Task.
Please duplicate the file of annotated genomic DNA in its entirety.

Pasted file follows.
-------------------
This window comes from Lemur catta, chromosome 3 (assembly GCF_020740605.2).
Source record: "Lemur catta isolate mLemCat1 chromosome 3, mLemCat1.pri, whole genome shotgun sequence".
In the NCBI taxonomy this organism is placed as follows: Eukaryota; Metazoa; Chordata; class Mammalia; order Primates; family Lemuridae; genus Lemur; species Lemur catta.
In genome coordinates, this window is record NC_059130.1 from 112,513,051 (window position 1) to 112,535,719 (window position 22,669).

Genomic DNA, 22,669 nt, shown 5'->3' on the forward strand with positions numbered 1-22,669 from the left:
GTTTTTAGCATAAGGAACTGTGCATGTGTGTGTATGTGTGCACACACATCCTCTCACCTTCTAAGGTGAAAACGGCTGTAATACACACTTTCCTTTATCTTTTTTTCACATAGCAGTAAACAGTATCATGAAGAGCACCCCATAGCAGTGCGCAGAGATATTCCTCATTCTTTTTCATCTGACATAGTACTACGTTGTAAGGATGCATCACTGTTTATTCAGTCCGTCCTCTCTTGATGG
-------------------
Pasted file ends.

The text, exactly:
This window comes from Lemur catta, chromosome 3 (assembly GCF_020740605.2).
Source record: "Lemur catta isolate mLemCat1 chromosome 3, mLemCat1.pri, whole genome shotgun sequence".
In the NCBI taxonomy this organism is placed as follows: Eukaryota; Metazoa; Chordata; class Mammalia; order Primates; family Lemuridae; genus Lemur; species Lemur catta.
In genome coordinates, this window is record NC_059130.1 from 112,513,051 (window position 1) to 112,535,719 (window position 22,669).

Genomic DNA, 22,669 nt, shown 5'->3' on the forward strand with positions numbered 1-22,669 from the left:
GTTTTTAGCATAAGGAACTGTGCATGTGTGTGTATGTGTGCACACACATCCTCTCACCTTCTAAGGTGAAAACGGCTGTAATACACACTTTCCTTTATCTTTTTTTCACATAGCAGTAAACAGTATCATGAAGAGCACCCCATAGCAGTGCGCAGAGATATTCCTCATTCTTTTTCATCTGACATAGTACTACGTTGTAAGGATGCATCACTGTTTATTCAGTCCGTCCTCTCTTGATGG